This has been the headline across social media this week, which has been blithely repeated and repeated with increasing excitement as if it is fact. Some bloke in Switzerland has published a paper which suggests that "active mobile phone handsets in beehives noticeably induce the rate of worker piping", which apparently they do when you put a handset in a hive. This becomes "mobile phones are killing honeybees" in the hands of the Daily Mail, the latest in a line of similar stories which have been debunked.
It would be great if mobile phones did kill bees, but I very much doubt they do anymore than solar storms or power lines. "Great" because it would give us a single target to tackle. The truth is much more complicated, as bee scientist Jamie Ellis points out in BBKA News:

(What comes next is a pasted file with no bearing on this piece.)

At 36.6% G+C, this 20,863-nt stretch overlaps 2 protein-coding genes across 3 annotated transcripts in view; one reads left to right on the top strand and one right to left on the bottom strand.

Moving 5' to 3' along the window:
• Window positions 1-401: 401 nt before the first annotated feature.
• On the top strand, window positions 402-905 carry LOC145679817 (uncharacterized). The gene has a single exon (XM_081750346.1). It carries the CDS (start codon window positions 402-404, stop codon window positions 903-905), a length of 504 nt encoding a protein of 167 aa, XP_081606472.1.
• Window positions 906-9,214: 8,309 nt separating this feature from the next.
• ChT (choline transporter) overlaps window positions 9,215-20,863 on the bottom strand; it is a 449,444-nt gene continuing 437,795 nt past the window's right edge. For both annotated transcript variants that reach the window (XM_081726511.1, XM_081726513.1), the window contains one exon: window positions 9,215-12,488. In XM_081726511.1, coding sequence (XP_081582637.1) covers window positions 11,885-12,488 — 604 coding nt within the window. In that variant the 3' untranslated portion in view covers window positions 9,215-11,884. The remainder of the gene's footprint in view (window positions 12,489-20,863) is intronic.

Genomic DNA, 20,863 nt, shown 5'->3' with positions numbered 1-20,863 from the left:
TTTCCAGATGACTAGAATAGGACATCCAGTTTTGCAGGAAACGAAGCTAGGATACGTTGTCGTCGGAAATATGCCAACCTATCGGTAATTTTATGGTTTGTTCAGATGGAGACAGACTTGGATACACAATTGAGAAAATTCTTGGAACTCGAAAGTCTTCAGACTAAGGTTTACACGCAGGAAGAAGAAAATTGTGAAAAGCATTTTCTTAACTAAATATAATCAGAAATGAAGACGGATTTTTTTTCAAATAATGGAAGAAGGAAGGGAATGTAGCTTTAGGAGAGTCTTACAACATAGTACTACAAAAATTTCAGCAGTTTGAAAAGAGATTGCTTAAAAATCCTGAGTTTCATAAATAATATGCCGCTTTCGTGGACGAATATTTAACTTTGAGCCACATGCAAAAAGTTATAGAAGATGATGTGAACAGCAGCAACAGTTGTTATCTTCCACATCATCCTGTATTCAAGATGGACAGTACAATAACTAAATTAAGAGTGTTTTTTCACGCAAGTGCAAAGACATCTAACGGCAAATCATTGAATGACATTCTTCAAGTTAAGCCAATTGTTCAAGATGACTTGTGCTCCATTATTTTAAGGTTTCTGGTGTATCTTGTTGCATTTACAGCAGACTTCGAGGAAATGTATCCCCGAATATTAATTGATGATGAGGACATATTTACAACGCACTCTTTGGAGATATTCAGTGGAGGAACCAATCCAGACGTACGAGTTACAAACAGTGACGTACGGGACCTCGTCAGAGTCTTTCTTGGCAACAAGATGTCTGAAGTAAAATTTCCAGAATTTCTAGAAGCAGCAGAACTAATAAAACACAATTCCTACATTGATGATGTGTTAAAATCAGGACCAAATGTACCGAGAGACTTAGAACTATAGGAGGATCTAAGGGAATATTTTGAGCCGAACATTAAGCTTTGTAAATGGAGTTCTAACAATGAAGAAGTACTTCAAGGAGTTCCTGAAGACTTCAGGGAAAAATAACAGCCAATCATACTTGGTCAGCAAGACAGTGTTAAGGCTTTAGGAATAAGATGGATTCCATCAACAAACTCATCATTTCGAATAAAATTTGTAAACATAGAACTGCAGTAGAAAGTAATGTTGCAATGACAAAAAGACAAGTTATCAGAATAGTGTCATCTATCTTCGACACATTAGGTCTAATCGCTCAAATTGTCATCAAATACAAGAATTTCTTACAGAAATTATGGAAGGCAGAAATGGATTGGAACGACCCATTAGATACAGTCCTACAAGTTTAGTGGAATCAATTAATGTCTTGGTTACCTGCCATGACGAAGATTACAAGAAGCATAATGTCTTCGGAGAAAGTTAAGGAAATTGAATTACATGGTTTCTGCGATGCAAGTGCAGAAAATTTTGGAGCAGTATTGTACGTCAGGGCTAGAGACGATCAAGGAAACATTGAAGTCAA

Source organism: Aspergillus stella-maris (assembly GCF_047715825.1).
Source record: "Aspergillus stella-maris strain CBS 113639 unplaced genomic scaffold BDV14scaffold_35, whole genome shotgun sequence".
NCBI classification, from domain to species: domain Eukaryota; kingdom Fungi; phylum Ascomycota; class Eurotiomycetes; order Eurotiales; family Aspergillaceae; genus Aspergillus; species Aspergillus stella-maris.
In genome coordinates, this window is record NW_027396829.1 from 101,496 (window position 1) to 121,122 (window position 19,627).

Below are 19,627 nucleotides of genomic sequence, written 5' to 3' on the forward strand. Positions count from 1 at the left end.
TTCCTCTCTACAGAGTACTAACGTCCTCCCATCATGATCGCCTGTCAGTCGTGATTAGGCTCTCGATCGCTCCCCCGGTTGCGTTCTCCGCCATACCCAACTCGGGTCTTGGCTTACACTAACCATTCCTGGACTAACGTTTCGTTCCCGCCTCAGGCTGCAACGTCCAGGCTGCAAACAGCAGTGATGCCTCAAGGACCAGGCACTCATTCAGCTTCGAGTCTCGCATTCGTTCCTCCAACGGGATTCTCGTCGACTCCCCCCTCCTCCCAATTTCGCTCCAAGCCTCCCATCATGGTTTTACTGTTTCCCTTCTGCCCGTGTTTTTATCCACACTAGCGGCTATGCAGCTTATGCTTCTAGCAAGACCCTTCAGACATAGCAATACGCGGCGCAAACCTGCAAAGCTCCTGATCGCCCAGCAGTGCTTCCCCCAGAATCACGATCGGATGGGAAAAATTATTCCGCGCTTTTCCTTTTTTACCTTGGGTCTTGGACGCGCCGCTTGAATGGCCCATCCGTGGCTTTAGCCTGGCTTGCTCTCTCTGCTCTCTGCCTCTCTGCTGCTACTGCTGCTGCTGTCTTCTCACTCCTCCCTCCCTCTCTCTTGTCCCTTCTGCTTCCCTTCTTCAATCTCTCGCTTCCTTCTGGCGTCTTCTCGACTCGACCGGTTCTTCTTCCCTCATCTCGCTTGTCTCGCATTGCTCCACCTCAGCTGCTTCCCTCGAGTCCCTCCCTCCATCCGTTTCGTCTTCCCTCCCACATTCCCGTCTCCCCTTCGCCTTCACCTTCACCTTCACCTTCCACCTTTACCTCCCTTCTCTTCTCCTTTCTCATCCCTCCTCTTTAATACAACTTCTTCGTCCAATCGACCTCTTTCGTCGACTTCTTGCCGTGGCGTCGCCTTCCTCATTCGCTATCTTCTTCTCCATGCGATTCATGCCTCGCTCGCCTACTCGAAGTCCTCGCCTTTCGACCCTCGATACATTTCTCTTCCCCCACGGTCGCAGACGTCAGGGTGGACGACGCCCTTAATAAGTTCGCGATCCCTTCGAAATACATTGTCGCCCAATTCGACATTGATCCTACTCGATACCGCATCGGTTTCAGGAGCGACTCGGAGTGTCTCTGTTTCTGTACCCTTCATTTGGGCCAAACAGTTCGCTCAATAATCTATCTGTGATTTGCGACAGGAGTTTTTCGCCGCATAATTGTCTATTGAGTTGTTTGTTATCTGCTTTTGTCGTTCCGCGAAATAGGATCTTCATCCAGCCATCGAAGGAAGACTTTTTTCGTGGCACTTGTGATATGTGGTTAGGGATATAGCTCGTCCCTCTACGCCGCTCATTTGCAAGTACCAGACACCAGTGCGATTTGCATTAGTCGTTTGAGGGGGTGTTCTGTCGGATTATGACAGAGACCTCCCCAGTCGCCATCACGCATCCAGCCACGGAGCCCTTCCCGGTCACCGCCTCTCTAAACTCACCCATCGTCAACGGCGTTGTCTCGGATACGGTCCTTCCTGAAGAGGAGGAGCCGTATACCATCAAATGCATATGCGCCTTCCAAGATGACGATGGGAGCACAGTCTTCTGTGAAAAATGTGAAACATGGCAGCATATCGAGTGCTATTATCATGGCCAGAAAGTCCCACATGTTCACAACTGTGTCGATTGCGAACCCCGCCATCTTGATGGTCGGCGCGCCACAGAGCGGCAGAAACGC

I think there is compelling reason to believe that synergisms between stressors are more problemmatic for a colony than any one stressor. There seems to be a growing body of evidence to support this assertion. Regardless, I think it benefits everyone involved with this issue to look at the data critically and approach these losses reasonably.
I have talked about this before in the context of neonicotinoids, which unlike phones really are problematic - but one of several/many problems. Unfortunately, in this case as many others in the natural world, the truth is too complicated and fuzzy for the 140 characters of a Twitter message or, if you are a reader of a blog like this, 1040. Anyway, it gives me a feeble excuse to post a nice picture of a Bombus lapidarius queen on our demo meadow a couple of days ago. Yes, I know it's a bumblebee not a honeybee - but then who cares? Certainly not the Daily Mail...